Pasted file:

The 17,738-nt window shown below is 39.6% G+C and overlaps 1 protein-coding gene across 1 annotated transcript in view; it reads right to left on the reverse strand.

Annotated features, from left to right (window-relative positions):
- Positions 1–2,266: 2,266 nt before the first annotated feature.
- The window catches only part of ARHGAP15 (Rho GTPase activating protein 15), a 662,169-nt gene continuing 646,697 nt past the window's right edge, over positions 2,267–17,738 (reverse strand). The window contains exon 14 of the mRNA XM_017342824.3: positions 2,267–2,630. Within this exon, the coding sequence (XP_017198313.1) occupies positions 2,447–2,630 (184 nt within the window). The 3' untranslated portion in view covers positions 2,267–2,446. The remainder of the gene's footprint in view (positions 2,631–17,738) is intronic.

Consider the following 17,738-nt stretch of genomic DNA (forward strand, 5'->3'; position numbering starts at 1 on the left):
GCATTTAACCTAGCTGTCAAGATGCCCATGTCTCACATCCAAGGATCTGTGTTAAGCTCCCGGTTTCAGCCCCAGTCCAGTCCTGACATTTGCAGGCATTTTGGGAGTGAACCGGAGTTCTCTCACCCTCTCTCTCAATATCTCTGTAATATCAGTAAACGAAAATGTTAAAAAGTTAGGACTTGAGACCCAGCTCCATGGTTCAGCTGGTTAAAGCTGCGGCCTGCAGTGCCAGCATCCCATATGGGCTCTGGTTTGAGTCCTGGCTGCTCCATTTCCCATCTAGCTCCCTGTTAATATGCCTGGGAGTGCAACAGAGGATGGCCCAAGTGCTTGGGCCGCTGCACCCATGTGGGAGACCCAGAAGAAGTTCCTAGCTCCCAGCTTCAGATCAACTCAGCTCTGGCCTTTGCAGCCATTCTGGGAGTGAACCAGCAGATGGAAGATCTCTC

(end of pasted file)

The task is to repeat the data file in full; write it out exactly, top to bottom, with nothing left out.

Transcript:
The 17,738-nt window shown below is 39.6% G+C and overlaps 1 protein-coding gene across 1 annotated transcript in view; it reads right to left on the reverse strand.

Annotated features, from left to right (window-relative positions):
- Positions 1–2,266: 2,266 nt before the first annotated feature.
- The window catches only part of ARHGAP15 (Rho GTPase activating protein 15), a 662,169-nt gene continuing 646,697 nt past the window's right edge, over positions 2,267–17,738 (reverse strand). The window contains exon 14 of the mRNA XM_017342824.3: positions 2,267–2,630. Within this exon, the coding sequence (XP_017198313.1) occupies positions 2,447–2,630 (184 nt within the window). The 3' untranslated portion in view covers positions 2,267–2,446. The remainder of the gene's footprint in view (positions 2,631–17,738) is intronic.

Consider the following 17,738-nt stretch of genomic DNA (forward strand, 5'->3'; position numbering starts at 1 on the left):
GCATTTAACCTAGCTGTCAAGATGCCCATGTCTCACATCCAAGGATCTGTGTTAAGCTCCCGGTTTCAGCCCCAGTCCAGTCCTGACATTTGCAGGCATTTTGGGAGTGAACCGGAGTTCTCTCACCCTCTCTCTCAATATCTCTGTAATATCAGTAAACGAAAATGTTAAAAAGTTAGGACTTGAGACCCAGCTCCATGGTTCAGCTGGTTAAAGCTGCGGCCTGCAGTGCCAGCATCCCATATGGGCTCTGGTTTGAGTCCTGGCTGCTCCATTTCCCATCTAGCTCCCTGTTAATATGCCTGGGAGTGCAACAGAGGATGGCCCAAGTGCTTGGGCCGCTGCACCCATGTGGGAGACCCAGAAGAAGTTCCTAGCTCCCAGCTTCAGATCAACTCAGCTCTGGCCTTTGCAGCCATTCTGGGAGTGAACCAGCAGATGGAAGATCTCTC